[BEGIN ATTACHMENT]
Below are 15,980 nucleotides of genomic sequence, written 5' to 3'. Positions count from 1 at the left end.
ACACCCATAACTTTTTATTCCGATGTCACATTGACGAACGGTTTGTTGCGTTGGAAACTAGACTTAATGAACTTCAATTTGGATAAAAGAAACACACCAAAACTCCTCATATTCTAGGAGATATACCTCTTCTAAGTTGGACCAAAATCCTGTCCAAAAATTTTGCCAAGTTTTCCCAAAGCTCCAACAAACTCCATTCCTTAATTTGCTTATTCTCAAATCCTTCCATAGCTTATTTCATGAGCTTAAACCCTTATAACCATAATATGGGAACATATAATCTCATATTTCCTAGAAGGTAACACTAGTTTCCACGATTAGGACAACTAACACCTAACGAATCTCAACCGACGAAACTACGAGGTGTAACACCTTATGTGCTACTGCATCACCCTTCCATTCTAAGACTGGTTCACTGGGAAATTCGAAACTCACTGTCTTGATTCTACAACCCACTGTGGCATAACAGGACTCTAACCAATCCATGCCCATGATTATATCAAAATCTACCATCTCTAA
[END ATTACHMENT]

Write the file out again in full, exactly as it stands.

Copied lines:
Below are 15,980 nucleotides of genomic sequence, written 5' to 3'. Positions count from 1 at the left end.
ACACCCATAACTTTTTATTCCGATGTCACATTGACGAACGGTTTGTTGCGTTGGAAACTAGACTTAATGAACTTCAATTTGGATAAAAGAAACACACCAAAACTCCTCATATTCTAGGAGATATACCTCTTCTAAGTTGGACCAAAATCCTGTCCAAAAATTTTGCCAAGTTTTCCCAAAGCTCCAACAAACTCCATTCCTTAATTTGCTTATTCTCAAATCCTTCCATAGCTTATTTCATGAGCTTAAACCCTTATAACCATAATATGGGAACATATAATCTCATATTTCCTAGAAGGTAACACTAGTTTCCACGATTAGGACAACTAACACCTAACGAATCTCAACCGACGAAACTACGAGGTGTAACACCTTATGTGCTACTGCATCACCCTTCCATTCTAAGACTGGTTCACTGGGAAATTCGAAACTCACTGTCTTGATTCTACAACCCACTGTGGCATAACAGGACTCTAACCAATCCATGCCCATGATTATATCAAAATCTACCATCTCTAA